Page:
So I am trying not to feel like a negligent mother, because AM’s strep throat began to be treated six days (as is 24 hours x 6) after he first had a fever. Part of it was me (and by me I mean me and Taxman), part of it is the system here.
When your kid shows fever and you spend a couple of days waiting for more symptoms? I think that is pretty much the way an experienced parent goes, or else you look like the crazy worrywart, which I’m not. In the US, sometimes after two days of fever I’d call the pediatrician’s office with a less verbal kid, because maybe said child isn’t telling me of a sore throat, an earache, etc. Kathy, the nurse, would inevitably say, “Why don’t you just come over now and we’ll check it out?” And it was always some virus. Even when it was some scary, my-kid-can’t-walk-and-needs-xrays scenario, it was still a virus. My children have had their share of childhood illness–coxsackie and flu and colds–but we are not on the path of repetitive ear infections or the strep throat merry-go-round.
So after two days of fever it was shabbat. Right after shabbat we got an appointment for Sunday morning. The pediatrician checked his ears and throat, listening to his lungs, checked for rashes, all the standard things. She said his throat was a little red, so she cultured him.
Here is where things went off the rails. The results should have been available on Monday, which is when I called and tried to wrangle with the Hebrew-speaking automated results line. I managed to correctly input his Israeli identity number and the number of the test. Then I heard “ain” something. “Ain” means “isn’t,” so I assumed the result was negative. Unfortunately, it could have meant anything, including that the results from the test were not in yet when I called and I should have called back later.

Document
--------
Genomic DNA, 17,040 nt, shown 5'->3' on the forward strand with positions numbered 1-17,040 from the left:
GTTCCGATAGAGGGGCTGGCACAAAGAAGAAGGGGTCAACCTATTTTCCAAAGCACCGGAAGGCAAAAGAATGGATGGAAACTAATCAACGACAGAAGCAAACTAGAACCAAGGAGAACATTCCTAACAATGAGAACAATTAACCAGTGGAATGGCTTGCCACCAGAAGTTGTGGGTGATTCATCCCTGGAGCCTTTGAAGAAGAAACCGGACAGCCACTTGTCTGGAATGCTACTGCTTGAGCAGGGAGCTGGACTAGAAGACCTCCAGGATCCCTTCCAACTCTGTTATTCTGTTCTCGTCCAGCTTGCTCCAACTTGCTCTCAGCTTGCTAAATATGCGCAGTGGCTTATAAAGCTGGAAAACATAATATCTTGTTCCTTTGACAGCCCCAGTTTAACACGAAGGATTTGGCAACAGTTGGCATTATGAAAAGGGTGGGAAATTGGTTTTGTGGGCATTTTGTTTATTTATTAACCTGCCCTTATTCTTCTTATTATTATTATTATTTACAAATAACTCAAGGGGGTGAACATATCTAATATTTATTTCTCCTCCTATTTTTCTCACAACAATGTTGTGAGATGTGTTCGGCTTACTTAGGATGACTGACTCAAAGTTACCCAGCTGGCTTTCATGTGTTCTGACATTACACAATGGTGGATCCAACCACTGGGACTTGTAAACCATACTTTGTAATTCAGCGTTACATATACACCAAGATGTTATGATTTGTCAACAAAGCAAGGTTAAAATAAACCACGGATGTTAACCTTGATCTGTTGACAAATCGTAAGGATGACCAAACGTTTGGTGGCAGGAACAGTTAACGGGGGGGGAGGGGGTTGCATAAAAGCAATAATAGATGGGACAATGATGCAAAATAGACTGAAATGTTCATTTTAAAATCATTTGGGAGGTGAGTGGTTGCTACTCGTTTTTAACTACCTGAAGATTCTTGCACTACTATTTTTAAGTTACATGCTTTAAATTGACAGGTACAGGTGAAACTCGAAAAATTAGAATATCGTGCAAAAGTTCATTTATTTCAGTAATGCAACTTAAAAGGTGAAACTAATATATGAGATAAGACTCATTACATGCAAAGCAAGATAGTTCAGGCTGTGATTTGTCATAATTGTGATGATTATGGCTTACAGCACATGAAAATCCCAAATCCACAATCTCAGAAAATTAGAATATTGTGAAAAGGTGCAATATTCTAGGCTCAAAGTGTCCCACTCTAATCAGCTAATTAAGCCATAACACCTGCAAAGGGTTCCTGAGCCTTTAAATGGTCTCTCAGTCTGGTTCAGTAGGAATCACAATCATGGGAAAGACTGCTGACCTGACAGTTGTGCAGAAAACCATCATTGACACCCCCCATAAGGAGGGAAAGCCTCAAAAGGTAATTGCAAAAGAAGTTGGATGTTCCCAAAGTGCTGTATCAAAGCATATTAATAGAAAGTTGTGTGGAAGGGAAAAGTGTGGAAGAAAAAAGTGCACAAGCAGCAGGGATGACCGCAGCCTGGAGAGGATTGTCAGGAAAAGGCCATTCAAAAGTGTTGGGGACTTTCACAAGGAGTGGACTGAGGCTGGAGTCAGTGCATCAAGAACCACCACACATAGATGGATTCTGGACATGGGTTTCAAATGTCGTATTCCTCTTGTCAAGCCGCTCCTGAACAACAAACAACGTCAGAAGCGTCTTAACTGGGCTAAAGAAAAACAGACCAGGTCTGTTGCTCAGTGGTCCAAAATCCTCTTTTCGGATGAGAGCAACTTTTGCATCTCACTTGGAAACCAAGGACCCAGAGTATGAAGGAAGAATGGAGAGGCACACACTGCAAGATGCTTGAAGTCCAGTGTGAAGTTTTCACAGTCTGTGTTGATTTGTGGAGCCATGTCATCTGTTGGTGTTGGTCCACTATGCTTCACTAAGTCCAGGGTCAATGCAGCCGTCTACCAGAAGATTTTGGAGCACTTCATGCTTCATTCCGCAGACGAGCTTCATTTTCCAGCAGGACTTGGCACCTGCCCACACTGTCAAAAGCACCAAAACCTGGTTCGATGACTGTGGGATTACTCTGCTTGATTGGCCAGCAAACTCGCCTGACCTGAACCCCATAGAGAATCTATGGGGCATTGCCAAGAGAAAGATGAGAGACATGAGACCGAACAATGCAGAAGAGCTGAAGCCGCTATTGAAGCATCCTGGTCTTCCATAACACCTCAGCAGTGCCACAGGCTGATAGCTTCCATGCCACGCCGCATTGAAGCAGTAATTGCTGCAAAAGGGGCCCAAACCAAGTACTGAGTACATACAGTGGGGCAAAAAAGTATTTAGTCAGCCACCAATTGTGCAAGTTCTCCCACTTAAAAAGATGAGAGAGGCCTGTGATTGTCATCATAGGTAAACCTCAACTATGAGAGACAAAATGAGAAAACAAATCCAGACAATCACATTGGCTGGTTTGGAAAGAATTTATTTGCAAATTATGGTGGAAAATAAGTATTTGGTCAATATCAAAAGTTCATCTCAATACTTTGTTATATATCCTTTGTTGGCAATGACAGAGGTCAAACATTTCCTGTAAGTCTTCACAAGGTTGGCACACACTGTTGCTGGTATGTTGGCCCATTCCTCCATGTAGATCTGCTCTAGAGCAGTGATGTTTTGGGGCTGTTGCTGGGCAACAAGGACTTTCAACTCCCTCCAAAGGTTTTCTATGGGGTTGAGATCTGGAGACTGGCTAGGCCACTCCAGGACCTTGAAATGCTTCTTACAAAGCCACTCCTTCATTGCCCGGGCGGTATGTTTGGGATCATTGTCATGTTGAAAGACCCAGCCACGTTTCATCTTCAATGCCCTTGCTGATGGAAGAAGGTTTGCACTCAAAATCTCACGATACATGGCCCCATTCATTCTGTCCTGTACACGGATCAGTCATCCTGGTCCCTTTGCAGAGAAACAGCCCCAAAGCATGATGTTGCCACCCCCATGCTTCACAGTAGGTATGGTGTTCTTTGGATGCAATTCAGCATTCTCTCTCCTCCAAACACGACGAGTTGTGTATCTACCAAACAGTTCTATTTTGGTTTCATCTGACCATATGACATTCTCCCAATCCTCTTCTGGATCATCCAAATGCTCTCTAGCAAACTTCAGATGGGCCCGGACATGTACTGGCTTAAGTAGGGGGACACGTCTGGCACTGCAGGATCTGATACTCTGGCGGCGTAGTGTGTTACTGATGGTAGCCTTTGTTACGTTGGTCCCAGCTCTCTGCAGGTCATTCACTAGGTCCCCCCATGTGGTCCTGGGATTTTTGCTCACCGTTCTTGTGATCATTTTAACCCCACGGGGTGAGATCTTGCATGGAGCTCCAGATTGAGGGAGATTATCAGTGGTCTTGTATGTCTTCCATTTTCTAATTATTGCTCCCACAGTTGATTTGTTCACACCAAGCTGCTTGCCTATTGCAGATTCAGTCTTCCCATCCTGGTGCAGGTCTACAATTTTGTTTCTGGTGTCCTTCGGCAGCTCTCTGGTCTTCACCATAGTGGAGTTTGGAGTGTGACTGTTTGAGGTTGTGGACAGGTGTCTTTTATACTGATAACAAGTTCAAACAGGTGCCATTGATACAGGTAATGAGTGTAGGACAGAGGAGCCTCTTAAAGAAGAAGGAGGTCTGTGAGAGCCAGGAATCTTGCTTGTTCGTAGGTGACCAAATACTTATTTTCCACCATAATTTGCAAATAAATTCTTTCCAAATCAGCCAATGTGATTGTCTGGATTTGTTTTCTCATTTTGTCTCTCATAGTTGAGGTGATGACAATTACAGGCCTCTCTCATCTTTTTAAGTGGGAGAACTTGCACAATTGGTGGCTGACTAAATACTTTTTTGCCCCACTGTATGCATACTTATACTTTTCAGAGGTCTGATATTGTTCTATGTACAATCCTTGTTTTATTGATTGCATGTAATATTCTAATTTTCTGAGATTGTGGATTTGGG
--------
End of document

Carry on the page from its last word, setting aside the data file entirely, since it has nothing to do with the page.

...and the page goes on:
Here is my little digression about Israel vs. America, the land of rapid strep tests. Neither of my children had ever had strep throat, but we always had that result before we left the pediatrician’s office. Why Israel, one of the world’s technology leaders, cannot offer rapid strep tests, I am not really sure.
But on the other hand, this is a minor complaint. While AM spent an extra day in discomfort (because in America he wouldn’t have been seen until Monday) and our routines are now being disrupted for the seventh day in a row*, I don’t know that I would trade it. Because while America is the land of rapid strep tests, Israel is the land of universal health coverage.
I never forgot that we were in an extremely privileged position in the United States; our health benefits were very, very good, and not terribly expensive because Taxman worked for a large firm. We could “come right over” whenever Kathy said to, we had small co-pays, we had drug coverage, we got reimbursed 60% for private speech therapy.
Even in Israel, we are privileged. We pay more to our kupat-cholim (our health care/insurance system–there are four of them, you get to choose, each works with different doctors) for extra coverage, and then on top of that we have supplemental insurance (Taxman is all about the “what ifs” in life). But there is something nice in knowing that all citizens here have at least basic, low-cost (so low it’s affordable) access to care, access to medications and machines. It’s far from perfect, as there is only so much money and benefits to go around. I don’t know all the ins and outs of it–there are many–but so far I am not complaining.
I’m sorry that AM had to spend an extra day feeling sick, but I’m going to blame that on myself, not the system, nor the pediatrician who called yesterday evening to tell us to come over and pick up a prescription for him. He should already be on the mend.
* Check back next month for “Kate fails her ulpan exam because she lost an entire week of review for it.”